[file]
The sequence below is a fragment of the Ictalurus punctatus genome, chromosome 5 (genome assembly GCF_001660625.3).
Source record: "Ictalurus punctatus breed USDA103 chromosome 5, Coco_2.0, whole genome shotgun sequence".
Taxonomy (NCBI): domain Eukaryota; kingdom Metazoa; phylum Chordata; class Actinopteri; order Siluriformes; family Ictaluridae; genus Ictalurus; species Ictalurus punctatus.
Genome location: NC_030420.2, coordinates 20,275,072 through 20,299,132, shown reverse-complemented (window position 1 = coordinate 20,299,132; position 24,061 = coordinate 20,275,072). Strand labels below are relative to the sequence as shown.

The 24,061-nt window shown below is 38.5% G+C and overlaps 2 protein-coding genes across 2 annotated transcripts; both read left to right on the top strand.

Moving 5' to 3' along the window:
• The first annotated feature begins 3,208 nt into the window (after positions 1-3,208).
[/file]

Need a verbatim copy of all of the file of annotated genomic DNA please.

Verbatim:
The sequence below is a fragment of the Ictalurus punctatus genome, chromosome 5 (genome assembly GCF_001660625.3).
Source record: "Ictalurus punctatus breed USDA103 chromosome 5, Coco_2.0, whole genome shotgun sequence".
Taxonomy (NCBI): domain Eukaryota; kingdom Metazoa; phylum Chordata; class Actinopteri; order Siluriformes; family Ictaluridae; genus Ictalurus; species Ictalurus punctatus.
Genome location: NC_030420.2, coordinates 20,275,072 through 20,299,132, shown reverse-complemented (window position 1 = coordinate 20,299,132; position 24,061 = coordinate 20,275,072). Strand labels below are relative to the sequence as shown.

The 24,061-nt window shown below is 38.5% G+C and overlaps 2 protein-coding genes across 2 annotated transcripts; both read left to right on the top strand.

Moving 5' to 3' along the window:
• The first annotated feature begins 3,208 nt into the window (after positions 1-3,208).